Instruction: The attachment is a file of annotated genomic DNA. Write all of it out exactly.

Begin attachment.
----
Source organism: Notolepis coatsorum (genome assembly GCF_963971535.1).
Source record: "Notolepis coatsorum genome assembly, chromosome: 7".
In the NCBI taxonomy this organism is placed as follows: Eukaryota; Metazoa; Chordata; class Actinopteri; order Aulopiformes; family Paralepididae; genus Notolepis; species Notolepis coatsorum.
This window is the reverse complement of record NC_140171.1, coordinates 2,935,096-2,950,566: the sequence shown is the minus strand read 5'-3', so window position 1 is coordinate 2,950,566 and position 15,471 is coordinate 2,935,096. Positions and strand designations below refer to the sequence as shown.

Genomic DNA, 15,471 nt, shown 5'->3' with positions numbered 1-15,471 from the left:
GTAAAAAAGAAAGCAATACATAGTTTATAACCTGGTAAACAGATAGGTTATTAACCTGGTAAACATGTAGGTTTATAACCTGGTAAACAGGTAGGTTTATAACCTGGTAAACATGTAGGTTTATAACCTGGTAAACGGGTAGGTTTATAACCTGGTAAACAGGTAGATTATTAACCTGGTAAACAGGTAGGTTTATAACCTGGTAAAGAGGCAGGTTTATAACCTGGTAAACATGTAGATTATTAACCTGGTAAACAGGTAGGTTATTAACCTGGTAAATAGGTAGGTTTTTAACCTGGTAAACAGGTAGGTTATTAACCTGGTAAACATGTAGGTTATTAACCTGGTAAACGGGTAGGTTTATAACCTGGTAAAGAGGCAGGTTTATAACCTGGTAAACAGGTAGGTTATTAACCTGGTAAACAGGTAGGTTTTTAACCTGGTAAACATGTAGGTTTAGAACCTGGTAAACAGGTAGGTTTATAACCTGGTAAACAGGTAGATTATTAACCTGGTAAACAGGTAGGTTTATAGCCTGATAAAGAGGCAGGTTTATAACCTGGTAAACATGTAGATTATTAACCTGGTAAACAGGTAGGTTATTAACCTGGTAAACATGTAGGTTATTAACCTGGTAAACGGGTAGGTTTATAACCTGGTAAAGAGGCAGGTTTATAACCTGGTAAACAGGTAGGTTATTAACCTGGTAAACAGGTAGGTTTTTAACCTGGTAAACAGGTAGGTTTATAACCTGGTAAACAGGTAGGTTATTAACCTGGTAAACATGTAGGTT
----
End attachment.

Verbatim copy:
Source organism: Notolepis coatsorum (genome assembly GCF_963971535.1).
Source record: "Notolepis coatsorum genome assembly, chromosome: 7".
In the NCBI taxonomy this organism is placed as follows: Eukaryota; Metazoa; Chordata; class Actinopteri; order Aulopiformes; family Paralepididae; genus Notolepis; species Notolepis coatsorum.
This window is the reverse complement of record NC_140171.1, coordinates 2,935,096-2,950,566: the sequence shown is the minus strand read 5'-3', so window position 1 is coordinate 2,950,566 and position 15,471 is coordinate 2,935,096. Positions and strand designations below refer to the sequence as shown.

Genomic DNA, 15,471 nt, shown 5'->3' with positions numbered 1-15,471 from the left:
GTAAAAAAGAAAGCAATACATAGTTTATAACCTGGTAAACAGATAGGTTATTAACCTGGTAAACATGTAGGTTTATAACCTGGTAAACAGGTAGGTTTATAACCTGGTAAACATGTAGGTTTATAACCTGGTAAACGGGTAGGTTTATAACCTGGTAAACAGGTAGATTATTAACCTGGTAAACAGGTAGGTTTATAACCTGGTAAAGAGGCAGGTTTATAACCTGGTAAACATGTAGATTATTAACCTGGTAAACAGGTAGGTTATTAACCTGGTAAATAGGTAGGTTTTTAACCTGGTAAACAGGTAGGTTATTAACCTGGTAAACATGTAGGTTATTAACCTGGTAAACGGGTAGGTTTATAACCTGGTAAAGAGGCAGGTTTATAACCTGGTAAACAGGTAGGTTATTAACCTGGTAAACAGGTAGGTTTTTAACCTGGTAAACATGTAGGTTTAGAACCTGGTAAACAGGTAGGTTTATAACCTGGTAAACAGGTAGATTATTAACCTGGTAAACAGGTAGGTTTATAGCCTGATAAAGAGGCAGGTTTATAACCTGGTAAACATGTAGATTATTAACCTGGTAAACAGGTAGGTTATTAACCTGGTAAACATGTAGGTTATTAACCTGGTAAACGGGTAGGTTTATAACCTGGTAAAGAGGCAGGTTTATAACCTGGTAAACAGGTAGGTTATTAACCTGGTAAACAGGTAGGTTTTTAACCTGGTAAACAGGTAGGTTTATAACCTGGTAAACAGGTAGGTTATTAACCTGGTAAACATGTAGGTT